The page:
Unsuitable job offers can hurt unemployed workers in Minnesota. Money, salary, and wages make a job offer suitable.
When employers and temp agencies hide the details of an offer, this makes reviewing suitable offers versus the unemployment rule, job seekers get stuck.
Thus, let’s take a quick look at this issue.
Job Offers: Pigs Get Fed
If you have ever watched Wall Street pundits or hung around a pig farmer, you likely have heard the phrase pigs get fed, hogs get slaughtered. Applying this saying to an unemployed worker, it might appear they should jump at the first job offer. But, what if the job offer is ridiculously low?
Well, a lot of folks end up seeking advisement on rule 268.085, subdivision 13c, which is actually quite long. Basically, it says a worker is ineligible for benefits if they reject a reasonable “suitable employment” offer for work.
As you can probably guess, what is suitable or reasonable for some, might not be suitable or reasonable for others. In no particular order, here are a few factors to consider:
- How long has one been unemployed
- The size of one’s labor market
- Commute length
- Shift work
- Previous jobs or careers
- Past wages, salary, commissions, etc.
- Difference in pay compared to job history
- Contract terms
Again, this is a very subjective list and it will be different for nearly everybody.
Job Offers: Hogs Get Slaughtered
Absolutely I believe the process of being unemployed can turn into an even better opportunity for executives, managers, union workers, hourly workers, part-time workers, and everybody in-between. But, hogs have a tendency of getting slaughtered, when waiting for pie-in-the-sky job offers.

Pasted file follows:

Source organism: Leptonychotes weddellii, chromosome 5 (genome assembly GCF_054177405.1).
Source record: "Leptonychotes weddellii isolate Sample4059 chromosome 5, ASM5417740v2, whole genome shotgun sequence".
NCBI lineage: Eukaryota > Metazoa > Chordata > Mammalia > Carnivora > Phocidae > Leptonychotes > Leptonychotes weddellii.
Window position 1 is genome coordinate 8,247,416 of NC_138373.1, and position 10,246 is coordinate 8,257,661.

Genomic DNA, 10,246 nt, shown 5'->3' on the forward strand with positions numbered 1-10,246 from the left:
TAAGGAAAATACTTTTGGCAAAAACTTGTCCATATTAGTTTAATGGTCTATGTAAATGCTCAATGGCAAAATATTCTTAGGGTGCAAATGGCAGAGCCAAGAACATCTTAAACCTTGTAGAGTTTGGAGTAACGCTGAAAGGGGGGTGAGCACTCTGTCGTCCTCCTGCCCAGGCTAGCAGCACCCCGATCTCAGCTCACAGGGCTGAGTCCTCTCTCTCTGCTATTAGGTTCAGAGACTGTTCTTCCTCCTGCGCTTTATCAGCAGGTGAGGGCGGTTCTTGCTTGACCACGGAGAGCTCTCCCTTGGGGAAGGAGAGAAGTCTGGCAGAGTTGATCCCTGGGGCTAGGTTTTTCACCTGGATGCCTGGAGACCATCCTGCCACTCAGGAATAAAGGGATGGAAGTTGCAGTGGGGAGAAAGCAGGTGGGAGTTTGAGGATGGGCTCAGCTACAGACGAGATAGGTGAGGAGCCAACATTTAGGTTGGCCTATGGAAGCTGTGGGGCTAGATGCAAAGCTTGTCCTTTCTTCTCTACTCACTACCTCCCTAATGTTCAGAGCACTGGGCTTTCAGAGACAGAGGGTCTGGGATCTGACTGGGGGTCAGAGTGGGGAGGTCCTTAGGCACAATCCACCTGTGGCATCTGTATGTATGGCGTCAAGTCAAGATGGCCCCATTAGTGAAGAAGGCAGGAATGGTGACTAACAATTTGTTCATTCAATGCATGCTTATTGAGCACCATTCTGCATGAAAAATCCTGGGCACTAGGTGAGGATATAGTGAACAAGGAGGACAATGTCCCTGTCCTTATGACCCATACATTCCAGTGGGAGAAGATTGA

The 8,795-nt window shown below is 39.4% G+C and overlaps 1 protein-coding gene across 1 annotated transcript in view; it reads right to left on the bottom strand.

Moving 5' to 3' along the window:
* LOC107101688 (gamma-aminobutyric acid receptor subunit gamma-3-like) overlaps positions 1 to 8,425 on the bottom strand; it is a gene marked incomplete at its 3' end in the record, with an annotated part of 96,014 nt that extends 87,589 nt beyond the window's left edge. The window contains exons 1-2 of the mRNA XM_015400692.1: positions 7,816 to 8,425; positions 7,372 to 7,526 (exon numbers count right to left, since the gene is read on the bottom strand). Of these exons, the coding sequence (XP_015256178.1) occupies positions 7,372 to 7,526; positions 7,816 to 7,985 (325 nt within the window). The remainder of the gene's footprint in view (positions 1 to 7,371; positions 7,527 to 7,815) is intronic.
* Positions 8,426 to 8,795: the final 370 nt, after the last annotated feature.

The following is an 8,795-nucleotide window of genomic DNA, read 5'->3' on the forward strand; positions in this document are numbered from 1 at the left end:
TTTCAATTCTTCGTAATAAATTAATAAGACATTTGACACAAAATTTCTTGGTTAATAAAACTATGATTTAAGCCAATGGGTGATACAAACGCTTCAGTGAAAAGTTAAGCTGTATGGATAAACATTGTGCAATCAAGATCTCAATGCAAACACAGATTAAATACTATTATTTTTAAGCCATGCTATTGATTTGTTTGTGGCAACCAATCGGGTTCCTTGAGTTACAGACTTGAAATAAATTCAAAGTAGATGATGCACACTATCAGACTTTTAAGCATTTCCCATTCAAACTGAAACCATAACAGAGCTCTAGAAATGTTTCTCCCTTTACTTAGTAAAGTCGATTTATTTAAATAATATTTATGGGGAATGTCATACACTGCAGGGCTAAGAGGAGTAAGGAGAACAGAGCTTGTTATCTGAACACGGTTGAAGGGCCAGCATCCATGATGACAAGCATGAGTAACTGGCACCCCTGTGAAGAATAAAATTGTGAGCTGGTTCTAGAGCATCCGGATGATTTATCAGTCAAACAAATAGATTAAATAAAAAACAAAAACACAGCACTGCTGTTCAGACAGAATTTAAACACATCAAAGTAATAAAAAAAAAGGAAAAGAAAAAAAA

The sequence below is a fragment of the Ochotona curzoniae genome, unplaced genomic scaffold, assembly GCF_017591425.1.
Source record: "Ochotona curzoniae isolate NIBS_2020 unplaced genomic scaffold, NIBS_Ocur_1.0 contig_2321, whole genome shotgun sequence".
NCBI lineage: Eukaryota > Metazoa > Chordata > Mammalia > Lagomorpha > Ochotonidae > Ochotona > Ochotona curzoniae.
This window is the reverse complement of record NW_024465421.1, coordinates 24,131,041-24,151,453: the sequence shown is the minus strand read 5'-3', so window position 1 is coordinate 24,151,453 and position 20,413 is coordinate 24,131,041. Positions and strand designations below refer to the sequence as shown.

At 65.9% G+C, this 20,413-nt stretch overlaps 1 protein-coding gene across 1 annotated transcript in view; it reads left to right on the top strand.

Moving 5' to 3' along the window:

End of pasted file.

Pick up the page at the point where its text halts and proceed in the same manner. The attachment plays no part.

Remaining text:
For some, the risks and penalties identified by case law and Minnesota unemployment statute 268.085 outweigh the rewards. Again, this is a case by case situation because it requires a deep understanding of unemployment misrepresentation versus a business risk.
Job Offers: Appeal Issues
From my perspective, I want to help folks remain eligible. Being ineligible or taxed with an overpayment makes being unemployed even more difficult than it already is. Here are a few more issues every applicant should be prepared for:
- Proving one’s job search process, and
- Engaging the reason(s) for becoming unemployed.
In my profession, I see small problems turn into big problems because people respond horribly to questionnaires and judges. Thus, please be prudent and versus rolling the dice.